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Author: Subject: Supreme Court Takes a Stand on the Term 'Mental Retardation'

True Peach





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  posted on 6/10/2014 at 11:27 AM
This might seem like nothing more than PC run amok or otherwise not a big deal to many of you, but to a parent like me it is a tremendously important decision and this article helps explain why (more at the Spread the Word to End the Word website)...

quote:
The Supreme Court Takes a Stand on the Term 'Mental Retardation'

After I write this, I will head over to the YouTube video I posted in 2012, Would You Call My Child A Retard?, to delete comments like "He's a retard, no matter what you call him." I do this several times a week.

For anyone who doubts how loaded the word "retard" is, just keep an eye on those comments. The haters make it very clear that the word is a cruel take-down. Even when people use it jokingly ("I'm such a retard, I left my phone at the restaurant!") it's demeaning, because it perpetuates negative perceptions about people with intellectual disability.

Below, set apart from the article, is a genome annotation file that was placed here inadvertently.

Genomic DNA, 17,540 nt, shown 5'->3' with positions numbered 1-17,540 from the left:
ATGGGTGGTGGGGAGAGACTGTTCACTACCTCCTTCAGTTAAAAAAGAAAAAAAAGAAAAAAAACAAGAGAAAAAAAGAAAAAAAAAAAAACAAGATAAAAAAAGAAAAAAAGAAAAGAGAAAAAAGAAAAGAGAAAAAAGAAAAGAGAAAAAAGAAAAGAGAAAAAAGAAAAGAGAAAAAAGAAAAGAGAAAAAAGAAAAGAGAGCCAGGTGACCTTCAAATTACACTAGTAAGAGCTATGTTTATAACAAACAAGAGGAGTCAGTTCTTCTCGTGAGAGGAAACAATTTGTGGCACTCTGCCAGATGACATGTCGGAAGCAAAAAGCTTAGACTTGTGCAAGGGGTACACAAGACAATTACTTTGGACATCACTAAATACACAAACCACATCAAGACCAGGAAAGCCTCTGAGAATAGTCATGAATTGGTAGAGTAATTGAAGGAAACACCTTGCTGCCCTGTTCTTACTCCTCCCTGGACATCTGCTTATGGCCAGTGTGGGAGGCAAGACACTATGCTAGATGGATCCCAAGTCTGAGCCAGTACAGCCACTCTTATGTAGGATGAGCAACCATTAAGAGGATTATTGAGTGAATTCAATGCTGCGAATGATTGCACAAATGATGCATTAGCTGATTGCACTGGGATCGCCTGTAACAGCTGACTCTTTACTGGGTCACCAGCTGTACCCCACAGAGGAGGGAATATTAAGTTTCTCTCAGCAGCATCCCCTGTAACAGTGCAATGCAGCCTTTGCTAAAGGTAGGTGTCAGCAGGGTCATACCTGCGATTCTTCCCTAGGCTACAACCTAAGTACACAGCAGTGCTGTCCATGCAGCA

Last week, the U.S. Supreme Court ruled that Florida's approach for relying on IQ scores to determine whether prisoners with intellectual disability should be executed constituted "cruel and unusual punishment," a violation of the Eighth Amendment. As Justice Anthony Kennedy said, "Intellectual disability is a condition, not a number." As part of that that decision, Justice Kennedy also clarified the terminology: "Previous opinions of this court have employed the term 'mental retardation.' This opinion uses the term 'intellectual disability' to describe the identical phenomenon."